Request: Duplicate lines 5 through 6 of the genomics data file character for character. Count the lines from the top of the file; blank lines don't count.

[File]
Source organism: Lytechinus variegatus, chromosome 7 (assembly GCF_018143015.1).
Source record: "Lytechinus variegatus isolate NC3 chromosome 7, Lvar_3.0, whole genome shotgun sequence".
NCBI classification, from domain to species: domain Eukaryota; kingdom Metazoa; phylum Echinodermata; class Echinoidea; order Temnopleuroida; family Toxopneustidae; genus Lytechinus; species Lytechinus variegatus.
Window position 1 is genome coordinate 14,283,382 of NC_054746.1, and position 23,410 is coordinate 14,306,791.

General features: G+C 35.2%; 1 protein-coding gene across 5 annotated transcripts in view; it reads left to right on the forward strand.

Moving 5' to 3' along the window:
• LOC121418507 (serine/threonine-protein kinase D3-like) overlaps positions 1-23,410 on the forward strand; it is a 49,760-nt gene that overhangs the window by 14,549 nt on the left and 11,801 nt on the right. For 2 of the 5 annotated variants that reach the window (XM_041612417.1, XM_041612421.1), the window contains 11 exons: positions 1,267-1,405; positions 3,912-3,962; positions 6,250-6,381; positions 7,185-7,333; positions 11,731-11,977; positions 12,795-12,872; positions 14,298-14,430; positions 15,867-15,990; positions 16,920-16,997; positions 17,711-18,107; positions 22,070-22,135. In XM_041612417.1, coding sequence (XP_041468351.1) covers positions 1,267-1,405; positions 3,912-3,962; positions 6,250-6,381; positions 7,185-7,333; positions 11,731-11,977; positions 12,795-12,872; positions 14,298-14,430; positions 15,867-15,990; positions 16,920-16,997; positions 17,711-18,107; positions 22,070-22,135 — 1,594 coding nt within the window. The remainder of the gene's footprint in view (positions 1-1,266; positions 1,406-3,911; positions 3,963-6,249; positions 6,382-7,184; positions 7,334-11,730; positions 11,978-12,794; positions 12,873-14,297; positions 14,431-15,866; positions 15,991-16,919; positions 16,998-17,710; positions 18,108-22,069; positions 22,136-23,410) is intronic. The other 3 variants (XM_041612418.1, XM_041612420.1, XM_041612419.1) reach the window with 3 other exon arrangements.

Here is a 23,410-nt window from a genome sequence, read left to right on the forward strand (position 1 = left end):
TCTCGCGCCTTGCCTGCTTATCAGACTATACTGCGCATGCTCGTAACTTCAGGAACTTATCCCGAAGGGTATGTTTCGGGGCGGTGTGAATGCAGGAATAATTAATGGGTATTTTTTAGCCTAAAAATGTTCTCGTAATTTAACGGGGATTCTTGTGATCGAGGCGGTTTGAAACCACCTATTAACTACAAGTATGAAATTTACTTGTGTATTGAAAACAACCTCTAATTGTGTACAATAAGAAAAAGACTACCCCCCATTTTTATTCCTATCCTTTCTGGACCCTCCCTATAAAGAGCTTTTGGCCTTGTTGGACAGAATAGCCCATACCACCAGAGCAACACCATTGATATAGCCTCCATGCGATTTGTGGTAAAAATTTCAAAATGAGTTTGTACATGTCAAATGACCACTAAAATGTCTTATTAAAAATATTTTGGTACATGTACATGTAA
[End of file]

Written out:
General features: G+C 35.2%; 1 protein-coding gene across 5 annotated transcripts in view; it reads left to right on the forward strand.

Moving 5' to 3' along the window: